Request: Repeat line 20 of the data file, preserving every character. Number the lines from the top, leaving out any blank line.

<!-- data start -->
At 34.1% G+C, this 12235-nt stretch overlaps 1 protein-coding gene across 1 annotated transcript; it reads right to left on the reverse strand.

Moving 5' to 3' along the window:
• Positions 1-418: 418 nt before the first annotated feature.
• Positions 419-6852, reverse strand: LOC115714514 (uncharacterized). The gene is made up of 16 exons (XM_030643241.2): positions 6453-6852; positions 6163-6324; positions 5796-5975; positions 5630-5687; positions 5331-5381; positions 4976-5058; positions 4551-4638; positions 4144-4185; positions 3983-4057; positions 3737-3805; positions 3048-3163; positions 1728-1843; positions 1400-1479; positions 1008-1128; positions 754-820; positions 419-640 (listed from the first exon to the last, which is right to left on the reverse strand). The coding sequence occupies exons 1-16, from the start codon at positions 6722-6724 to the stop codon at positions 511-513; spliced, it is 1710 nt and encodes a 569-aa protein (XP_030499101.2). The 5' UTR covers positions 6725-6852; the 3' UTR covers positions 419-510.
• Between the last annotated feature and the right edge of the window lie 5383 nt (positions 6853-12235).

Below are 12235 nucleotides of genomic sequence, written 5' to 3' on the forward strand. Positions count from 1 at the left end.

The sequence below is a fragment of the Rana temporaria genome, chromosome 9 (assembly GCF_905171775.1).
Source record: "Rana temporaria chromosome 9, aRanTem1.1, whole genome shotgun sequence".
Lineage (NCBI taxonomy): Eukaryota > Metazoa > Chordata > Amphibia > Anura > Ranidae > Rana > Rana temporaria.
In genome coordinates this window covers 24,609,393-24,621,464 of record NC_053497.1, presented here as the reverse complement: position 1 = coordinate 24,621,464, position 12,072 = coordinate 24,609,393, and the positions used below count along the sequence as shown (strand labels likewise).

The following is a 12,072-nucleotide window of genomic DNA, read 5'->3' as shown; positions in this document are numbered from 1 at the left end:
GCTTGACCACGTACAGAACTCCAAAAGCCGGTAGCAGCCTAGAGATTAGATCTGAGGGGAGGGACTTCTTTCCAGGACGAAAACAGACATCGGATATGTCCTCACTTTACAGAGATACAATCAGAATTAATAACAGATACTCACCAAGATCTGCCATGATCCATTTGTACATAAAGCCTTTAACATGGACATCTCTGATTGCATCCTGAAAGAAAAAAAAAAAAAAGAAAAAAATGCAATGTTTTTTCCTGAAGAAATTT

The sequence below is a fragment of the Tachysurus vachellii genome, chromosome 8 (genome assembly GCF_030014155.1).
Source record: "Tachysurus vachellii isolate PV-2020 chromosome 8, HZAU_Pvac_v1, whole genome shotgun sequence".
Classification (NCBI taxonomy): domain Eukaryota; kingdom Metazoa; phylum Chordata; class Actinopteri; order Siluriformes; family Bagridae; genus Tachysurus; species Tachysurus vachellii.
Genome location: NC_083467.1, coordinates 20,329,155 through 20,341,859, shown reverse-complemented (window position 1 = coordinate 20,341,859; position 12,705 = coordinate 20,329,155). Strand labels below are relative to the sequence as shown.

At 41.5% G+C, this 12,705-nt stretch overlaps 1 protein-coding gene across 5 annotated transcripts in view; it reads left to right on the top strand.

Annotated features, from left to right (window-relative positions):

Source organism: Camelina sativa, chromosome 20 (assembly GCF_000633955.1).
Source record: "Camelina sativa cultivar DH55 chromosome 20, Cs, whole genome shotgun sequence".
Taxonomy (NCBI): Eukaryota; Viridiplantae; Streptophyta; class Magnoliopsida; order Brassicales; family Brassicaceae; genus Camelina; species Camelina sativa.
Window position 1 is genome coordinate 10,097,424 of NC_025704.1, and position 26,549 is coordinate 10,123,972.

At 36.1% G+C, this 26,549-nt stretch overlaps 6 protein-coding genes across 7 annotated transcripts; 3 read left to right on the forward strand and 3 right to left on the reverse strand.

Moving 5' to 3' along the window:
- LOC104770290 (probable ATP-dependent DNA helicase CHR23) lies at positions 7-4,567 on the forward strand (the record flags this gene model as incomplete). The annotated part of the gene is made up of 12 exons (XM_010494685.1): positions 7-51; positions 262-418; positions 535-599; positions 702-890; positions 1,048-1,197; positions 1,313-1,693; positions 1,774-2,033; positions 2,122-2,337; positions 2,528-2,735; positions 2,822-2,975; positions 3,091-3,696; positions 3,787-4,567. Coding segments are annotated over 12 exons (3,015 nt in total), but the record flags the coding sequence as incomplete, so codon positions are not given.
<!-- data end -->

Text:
Source record: "Camelina sativa cultivar DH55 chromosome 20, Cs, whole genome shotgun sequence".